Important limitations in the current study are related to the small sample size due to the low response and missing values. There was random selection according to the allocation of duty on the days of exposure evaluation and the availability of acceptable spirometry recordings. Members of the research team did not select participants for either investigation based on physical or other characteristics. Only males are employed as gas station attendants in Sri Lanka, hence we did not include females also not as controls. Due to the limited availability of study participants, matching gas station attendants with controls by smoking status was not feasible. We used partial correlation and included smoking as a dependent variable in regression analysis to develop a prediction model to overcome this limitation, albeit not entirely. We recommend that our findings be reconfirmed in larger study populations to confirm associations between exposure and health outcome and allow multivariate regression analysis to better adjust for confounders. In that future work female workers should also be included if possible.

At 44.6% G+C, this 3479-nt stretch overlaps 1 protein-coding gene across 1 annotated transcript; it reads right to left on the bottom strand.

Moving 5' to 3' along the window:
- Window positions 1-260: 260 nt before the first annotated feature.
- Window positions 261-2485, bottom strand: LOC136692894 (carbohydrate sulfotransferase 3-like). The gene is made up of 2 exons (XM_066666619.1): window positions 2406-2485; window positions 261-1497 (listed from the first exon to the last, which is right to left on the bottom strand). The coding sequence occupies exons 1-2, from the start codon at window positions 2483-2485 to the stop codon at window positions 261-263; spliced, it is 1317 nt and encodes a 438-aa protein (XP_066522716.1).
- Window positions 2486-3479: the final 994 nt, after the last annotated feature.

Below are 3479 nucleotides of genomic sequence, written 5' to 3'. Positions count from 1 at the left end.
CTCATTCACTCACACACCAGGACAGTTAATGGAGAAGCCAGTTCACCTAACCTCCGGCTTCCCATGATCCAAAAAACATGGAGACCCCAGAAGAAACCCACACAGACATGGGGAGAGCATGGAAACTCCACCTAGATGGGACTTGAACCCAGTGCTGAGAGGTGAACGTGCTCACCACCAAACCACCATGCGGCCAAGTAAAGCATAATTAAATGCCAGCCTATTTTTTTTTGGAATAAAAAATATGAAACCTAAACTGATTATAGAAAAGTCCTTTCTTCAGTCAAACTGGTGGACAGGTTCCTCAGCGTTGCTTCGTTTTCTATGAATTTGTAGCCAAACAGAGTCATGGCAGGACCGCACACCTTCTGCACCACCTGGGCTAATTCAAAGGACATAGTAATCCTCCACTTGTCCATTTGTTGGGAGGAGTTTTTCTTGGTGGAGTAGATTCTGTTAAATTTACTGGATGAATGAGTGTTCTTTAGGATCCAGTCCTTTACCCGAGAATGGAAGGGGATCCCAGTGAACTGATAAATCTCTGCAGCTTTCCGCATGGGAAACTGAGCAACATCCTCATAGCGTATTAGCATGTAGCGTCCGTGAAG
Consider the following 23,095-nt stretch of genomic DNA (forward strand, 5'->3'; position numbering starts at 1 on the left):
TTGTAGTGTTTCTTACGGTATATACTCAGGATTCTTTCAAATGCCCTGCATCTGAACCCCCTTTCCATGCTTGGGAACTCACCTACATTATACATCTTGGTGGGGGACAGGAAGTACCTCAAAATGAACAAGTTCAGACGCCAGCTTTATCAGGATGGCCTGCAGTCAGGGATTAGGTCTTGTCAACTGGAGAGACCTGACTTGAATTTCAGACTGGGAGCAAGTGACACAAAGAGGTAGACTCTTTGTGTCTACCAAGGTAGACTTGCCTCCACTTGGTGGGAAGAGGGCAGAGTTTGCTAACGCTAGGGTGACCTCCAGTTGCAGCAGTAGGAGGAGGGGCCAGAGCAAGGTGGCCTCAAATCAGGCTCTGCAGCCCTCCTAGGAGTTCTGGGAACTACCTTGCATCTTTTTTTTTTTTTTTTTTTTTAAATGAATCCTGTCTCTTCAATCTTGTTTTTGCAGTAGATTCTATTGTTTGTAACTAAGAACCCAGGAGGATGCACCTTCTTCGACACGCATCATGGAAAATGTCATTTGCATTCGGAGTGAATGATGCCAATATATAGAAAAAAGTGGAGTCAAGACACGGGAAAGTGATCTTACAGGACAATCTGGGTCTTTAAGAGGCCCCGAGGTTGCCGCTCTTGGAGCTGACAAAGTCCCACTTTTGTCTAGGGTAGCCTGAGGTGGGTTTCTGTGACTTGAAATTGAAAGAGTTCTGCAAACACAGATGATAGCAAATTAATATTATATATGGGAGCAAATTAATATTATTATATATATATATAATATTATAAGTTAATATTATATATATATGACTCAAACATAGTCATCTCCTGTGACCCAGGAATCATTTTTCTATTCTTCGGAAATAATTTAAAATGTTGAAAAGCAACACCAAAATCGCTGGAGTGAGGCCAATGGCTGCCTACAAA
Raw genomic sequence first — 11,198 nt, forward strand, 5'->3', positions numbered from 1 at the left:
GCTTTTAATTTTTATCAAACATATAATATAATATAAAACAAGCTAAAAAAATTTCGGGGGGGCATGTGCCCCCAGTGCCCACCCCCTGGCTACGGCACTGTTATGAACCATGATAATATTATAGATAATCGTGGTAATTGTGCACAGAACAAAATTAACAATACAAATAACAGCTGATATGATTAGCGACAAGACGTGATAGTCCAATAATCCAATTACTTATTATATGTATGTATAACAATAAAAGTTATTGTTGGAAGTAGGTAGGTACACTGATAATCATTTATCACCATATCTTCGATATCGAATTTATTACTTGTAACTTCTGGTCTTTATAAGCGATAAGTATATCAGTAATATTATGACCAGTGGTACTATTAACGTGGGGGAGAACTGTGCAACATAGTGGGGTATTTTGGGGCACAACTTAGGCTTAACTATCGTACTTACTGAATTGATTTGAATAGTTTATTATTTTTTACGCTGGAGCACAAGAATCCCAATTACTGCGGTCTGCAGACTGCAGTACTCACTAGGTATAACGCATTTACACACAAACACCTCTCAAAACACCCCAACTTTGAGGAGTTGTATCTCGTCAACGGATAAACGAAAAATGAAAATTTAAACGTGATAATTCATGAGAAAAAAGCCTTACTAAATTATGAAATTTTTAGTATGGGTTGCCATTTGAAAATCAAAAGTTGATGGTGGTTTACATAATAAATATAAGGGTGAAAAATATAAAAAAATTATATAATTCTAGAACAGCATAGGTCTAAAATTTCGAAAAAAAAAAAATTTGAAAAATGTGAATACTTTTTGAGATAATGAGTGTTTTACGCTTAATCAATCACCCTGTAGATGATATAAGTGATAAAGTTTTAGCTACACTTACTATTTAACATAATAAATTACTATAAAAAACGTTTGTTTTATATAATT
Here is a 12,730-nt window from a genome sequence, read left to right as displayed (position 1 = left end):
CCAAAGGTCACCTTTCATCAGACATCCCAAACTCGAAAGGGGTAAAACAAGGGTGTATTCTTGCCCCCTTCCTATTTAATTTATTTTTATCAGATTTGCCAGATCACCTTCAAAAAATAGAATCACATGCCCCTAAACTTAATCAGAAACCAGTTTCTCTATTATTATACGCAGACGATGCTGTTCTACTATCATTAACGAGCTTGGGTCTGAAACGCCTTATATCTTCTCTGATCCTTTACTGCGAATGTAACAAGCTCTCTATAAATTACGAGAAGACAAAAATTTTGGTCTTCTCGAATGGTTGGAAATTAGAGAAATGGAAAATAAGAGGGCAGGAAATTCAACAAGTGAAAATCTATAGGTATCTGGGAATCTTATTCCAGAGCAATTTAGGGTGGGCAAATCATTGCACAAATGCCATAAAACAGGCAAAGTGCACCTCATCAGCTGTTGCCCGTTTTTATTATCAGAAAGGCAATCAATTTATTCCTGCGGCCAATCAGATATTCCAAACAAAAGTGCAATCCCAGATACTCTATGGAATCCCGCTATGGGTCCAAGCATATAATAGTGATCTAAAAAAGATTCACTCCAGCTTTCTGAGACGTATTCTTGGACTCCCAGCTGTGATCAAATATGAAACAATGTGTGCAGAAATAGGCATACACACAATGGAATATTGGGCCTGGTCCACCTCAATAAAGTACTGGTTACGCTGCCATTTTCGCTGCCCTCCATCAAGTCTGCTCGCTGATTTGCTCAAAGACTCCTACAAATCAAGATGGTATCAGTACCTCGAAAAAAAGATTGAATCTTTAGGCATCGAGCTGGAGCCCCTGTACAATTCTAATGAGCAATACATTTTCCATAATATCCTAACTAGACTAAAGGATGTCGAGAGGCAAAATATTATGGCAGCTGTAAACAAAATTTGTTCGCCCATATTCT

In conclusion, we did not observe changes to the lung function of any clinical relevance as a result of exposure to BTX in gas-station attendants or office workers. However, we found that obstructive responses in spirometry were most pronounced for the level of work-related benzene exposure and also associated with duration of employment. In controls a distinct pattern of associations with exposure was observed, indicating a moderate to strong association of the exposure level of toluene and m/p-xylenes. We recommend reducing long working hours and installing self-service fuel stations to minimise exposure and related adverse health effects for gas station attendants.